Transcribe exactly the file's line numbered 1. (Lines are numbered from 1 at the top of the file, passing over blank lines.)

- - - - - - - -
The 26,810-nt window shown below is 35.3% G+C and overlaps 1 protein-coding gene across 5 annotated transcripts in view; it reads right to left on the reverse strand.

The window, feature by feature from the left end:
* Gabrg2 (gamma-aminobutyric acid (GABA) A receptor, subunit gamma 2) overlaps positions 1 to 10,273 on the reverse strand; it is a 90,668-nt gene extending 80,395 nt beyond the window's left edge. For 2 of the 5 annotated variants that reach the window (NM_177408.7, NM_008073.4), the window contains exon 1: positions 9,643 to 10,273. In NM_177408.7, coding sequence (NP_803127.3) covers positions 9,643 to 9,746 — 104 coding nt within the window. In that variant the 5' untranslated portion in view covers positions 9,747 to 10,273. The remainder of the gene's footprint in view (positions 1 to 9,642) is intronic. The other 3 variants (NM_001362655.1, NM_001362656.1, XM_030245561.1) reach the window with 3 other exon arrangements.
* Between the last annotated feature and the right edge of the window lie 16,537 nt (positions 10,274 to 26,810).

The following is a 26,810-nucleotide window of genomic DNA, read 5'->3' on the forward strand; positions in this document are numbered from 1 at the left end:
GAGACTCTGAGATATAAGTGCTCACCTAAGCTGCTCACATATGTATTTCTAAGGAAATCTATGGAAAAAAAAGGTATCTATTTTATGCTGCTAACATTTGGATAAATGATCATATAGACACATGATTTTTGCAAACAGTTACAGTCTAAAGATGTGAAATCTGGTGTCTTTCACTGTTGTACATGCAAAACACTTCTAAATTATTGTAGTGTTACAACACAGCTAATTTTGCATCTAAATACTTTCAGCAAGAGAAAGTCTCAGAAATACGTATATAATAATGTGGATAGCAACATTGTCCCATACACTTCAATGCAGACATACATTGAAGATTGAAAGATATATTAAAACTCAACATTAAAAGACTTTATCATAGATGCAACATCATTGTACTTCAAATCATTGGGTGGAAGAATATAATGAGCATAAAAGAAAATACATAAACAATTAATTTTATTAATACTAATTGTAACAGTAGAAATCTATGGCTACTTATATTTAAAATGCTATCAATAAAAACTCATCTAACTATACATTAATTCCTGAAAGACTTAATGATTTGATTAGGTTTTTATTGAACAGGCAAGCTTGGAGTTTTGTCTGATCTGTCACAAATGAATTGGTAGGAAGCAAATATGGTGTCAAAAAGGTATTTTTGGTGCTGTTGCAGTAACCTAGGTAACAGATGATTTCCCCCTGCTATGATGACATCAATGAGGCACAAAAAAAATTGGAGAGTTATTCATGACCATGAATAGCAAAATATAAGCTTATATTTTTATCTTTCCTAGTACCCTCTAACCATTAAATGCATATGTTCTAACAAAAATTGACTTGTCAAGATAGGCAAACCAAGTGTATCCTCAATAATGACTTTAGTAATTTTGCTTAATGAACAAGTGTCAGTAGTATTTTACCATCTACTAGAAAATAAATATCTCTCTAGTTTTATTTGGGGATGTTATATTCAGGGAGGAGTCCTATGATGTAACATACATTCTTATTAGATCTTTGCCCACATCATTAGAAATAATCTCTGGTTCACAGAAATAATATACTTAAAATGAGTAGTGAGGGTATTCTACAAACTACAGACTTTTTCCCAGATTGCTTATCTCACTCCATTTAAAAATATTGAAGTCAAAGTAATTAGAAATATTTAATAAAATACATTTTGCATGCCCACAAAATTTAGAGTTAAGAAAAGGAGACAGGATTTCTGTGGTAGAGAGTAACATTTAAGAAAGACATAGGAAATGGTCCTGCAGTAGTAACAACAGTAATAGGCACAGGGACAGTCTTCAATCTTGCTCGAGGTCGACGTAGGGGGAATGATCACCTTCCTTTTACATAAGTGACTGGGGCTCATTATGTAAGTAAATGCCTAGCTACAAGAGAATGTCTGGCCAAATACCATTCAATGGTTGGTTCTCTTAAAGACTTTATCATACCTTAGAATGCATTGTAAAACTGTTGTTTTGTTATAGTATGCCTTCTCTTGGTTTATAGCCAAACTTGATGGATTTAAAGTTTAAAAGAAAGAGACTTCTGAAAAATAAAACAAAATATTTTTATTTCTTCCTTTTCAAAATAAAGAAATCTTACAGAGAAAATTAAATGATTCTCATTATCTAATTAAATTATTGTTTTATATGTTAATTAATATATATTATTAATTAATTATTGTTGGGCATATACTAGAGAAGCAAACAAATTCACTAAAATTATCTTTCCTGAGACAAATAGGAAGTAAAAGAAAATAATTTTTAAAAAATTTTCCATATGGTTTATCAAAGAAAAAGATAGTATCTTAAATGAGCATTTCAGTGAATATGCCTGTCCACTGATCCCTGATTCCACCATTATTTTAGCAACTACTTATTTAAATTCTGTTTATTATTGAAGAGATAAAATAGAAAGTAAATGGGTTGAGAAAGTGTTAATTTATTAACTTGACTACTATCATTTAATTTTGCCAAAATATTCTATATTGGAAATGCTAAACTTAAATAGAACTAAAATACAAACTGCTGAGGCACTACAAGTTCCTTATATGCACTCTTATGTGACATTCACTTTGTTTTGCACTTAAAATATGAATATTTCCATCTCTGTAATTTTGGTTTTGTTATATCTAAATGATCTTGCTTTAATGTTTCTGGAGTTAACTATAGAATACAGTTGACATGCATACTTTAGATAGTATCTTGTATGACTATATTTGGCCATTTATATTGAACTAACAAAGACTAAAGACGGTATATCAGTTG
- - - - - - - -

The 26,810-nt window shown below is 35.3% G+C and overlaps 1 protein-coding gene across 5 annotated transcripts in view; it reads right to left on the reverse strand.